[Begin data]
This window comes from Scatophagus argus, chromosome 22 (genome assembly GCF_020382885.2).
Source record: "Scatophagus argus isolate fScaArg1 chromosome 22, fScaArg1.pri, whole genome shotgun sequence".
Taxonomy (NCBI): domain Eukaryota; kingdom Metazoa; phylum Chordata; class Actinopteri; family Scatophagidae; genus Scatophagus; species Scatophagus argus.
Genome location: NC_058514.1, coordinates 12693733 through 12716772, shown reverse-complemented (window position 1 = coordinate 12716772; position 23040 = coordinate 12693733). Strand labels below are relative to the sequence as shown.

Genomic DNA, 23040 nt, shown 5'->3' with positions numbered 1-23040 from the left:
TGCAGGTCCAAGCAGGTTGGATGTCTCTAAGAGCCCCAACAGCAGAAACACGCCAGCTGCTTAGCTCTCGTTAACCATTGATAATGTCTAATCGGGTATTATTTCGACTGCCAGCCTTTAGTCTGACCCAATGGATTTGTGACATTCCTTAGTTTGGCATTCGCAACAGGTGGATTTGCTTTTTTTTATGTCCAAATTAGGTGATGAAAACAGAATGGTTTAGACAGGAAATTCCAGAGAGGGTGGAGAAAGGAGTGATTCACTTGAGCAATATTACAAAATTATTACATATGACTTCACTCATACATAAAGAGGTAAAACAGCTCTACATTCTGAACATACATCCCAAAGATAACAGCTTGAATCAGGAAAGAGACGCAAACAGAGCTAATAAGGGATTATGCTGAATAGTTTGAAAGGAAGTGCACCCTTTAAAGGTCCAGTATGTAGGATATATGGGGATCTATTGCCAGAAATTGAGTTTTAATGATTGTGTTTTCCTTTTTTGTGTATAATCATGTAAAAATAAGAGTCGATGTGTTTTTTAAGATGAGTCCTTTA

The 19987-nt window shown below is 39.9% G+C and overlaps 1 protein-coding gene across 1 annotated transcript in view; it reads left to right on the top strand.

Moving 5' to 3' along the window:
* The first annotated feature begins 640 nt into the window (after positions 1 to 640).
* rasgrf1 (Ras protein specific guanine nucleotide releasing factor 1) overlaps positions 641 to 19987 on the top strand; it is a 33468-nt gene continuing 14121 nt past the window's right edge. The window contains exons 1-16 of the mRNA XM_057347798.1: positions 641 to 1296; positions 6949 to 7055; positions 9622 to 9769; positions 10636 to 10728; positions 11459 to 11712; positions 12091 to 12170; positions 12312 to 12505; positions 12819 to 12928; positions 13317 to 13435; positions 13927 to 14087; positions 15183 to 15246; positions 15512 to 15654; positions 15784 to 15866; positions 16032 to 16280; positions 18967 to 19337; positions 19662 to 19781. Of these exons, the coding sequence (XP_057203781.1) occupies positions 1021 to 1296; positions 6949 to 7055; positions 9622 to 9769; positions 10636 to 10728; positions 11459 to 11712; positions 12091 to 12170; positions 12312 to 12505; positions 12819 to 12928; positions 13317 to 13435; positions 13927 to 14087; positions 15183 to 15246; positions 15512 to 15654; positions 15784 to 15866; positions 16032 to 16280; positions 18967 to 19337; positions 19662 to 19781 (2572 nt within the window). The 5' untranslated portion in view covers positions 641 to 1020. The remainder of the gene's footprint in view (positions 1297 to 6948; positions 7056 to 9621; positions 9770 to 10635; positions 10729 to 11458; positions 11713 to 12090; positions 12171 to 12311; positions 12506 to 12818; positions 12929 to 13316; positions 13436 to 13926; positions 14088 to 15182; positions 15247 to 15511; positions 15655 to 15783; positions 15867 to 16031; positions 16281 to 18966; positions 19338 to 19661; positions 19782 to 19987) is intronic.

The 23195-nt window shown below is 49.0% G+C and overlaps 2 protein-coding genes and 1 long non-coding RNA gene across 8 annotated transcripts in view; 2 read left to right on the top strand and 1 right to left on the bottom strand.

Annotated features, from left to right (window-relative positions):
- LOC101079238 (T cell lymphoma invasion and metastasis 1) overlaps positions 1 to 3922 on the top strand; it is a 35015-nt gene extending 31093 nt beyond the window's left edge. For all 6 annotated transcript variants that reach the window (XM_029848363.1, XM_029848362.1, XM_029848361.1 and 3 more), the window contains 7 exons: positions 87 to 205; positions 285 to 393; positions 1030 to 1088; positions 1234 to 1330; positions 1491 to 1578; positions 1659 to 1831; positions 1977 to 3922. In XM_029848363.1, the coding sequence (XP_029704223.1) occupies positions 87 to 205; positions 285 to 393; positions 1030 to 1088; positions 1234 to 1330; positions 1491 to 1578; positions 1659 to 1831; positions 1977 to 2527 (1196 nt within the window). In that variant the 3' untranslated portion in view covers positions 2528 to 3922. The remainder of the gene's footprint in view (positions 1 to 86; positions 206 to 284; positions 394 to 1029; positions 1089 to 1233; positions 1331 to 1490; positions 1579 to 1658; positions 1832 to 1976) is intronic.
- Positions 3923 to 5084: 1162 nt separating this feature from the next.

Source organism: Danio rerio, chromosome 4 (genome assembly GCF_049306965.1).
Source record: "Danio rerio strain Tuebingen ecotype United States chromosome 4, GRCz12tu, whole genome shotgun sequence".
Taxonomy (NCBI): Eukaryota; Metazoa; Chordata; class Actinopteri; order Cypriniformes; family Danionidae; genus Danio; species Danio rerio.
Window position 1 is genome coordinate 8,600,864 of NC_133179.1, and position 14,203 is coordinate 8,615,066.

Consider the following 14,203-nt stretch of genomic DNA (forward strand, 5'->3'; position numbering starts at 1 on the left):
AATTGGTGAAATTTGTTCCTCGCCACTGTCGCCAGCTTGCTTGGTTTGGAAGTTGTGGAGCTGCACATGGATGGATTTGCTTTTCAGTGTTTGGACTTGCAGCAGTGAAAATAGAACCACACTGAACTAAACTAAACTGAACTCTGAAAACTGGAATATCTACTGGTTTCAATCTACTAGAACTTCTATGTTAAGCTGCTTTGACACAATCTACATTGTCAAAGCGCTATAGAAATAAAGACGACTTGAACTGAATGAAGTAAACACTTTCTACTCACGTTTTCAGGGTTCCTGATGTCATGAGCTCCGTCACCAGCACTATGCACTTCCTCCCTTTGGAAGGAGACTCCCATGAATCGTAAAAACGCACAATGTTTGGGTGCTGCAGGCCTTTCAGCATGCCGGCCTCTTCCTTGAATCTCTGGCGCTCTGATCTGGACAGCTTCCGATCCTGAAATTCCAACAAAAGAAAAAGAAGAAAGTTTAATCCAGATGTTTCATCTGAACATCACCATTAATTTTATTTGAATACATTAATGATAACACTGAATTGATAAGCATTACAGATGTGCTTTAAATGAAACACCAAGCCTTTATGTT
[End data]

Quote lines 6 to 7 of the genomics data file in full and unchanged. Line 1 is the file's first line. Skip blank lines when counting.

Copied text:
TGCAGGTCCAAGCAGGTTGGATGTCTCTAAGAGCCCCAACAGCAGAAACACGCCAGCTGCTTAGCTCTCGTTAACCATTGATAATGTCTAATCGGGTATTATTTCGACTGCCAGCCTTTAGTCTGACCCAATGGATTTGTGACATTCCTTAGTTTGGCATTCGCAACAGGTGGATTTGCTTTTTTTTATGTCCAAATTAGGTGATGAAAACAGAATGGTTTAGACAGGAAATTCCAGAGAGGGTGGAGAAAGGAGTGATTCACTTGAGCAATATTACAAAATTATTACATATGACTTCACTCATACATAAAGAGGTAAAACAGCTCTACATTCTGAACATACATCCCAAAGATAACAGCTTGAATCAGGAAAGAGACGCAAACAGAGCTAATAAGGGATTATGCTGAATAGTTTGAAAGGAAGTGCACCCTTTAAAGGTCCAGTATGTAGGATATATGGGGATCTATTGCCAGAAATTGAGTTTTAATGATTGTGTTTTCCTTTTTTGTGTATAATCATGTAAAAATAAGAGTCGATGTGTTTTTTAAGATGAGTCCTTTA

The 19987-nt window shown below is 39.9% G+C and overlaps 1 protein-coding gene across 1 annotated transcript in view; it reads left to right on the top strand.